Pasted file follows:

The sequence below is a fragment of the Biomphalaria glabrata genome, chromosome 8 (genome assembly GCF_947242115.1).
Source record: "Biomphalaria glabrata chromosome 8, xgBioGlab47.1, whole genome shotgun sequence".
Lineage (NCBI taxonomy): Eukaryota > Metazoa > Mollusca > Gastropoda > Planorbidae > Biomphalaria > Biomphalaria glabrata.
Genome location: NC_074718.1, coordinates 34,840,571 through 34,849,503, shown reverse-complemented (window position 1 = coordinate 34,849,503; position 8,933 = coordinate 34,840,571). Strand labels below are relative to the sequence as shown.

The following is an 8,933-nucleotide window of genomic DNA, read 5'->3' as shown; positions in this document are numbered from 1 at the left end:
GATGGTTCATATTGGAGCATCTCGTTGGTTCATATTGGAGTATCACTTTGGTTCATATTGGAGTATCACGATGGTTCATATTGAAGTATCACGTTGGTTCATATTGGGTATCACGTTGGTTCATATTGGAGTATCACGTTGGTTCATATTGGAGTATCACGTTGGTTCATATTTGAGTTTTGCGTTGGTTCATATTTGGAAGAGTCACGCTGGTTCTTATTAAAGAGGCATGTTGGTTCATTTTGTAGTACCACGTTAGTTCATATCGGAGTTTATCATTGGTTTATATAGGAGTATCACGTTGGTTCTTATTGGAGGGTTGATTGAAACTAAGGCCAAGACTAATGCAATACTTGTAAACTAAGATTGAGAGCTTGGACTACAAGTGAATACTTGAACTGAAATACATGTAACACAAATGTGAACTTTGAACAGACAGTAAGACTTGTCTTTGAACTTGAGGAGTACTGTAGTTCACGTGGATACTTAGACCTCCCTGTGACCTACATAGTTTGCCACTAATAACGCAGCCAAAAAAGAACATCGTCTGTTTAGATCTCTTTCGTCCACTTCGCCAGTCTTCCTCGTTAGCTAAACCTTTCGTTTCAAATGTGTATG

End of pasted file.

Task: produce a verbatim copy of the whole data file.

The sequence below is a fragment of the Biomphalaria glabrata genome, chromosome 8 (genome assembly GCF_947242115.1).
Source record: "Biomphalaria glabrata chromosome 8, xgBioGlab47.1, whole genome shotgun sequence".
Lineage (NCBI taxonomy): Eukaryota > Metazoa > Mollusca > Gastropoda > Planorbidae > Biomphalaria > Biomphalaria glabrata.
Genome location: NC_074718.1, coordinates 34,840,571 through 34,849,503, shown reverse-complemented (window position 1 = coordinate 34,849,503; position 8,933 = coordinate 34,840,571). Strand labels below are relative to the sequence as shown.

The following is an 8,933-nucleotide window of genomic DNA, read 5'->3' as shown; positions in this document are numbered from 1 at the left end:
GATGGTTCATATTGGAGCATCTCGTTGGTTCATATTGGAGTATCACTTTGGTTCATATTGGAGTATCACGATGGTTCATATTGAAGTATCACGTTGGTTCATATTGGGTATCACGTTGGTTCATATTGGAGTATCACGTTGGTTCATATTGGAGTATCACGTTGGTTCATATTTGAGTTTTGCGTTGGTTCATATTTGGAAGAGTCACGCTGGTTCTTATTAAAGAGGCATGTTGGTTCATTTTGTAGTACCACGTTAGTTCATATCGGAGTTTATCATTGGTTTATATAGGAGTATCACGTTGGTTCTTATTGGAGGGTTGATTGAAACTAAGGCCAAGACTAATGCAATACTTGTAAACTAAGATTGAGAGCTTGGACTACAAGTGAATACTTGAACTGAAATACATGTAACACAAATGTGAACTTTGAACAGACAGTAAGACTTGTCTTTGAACTTGAGGAGTACTGTAGTTCACGTGGATACTTAGACCTCCCTGTGACCTACATAGTTTGCCACTAATAACGCAGCCAAAAAAGAACATCGTCTGTTTAGATCTCTTTCGTCCACTTCGCCAGTCTTCCTCGTTAGCTAAACCTTTCGTTTCAAATGTGTATG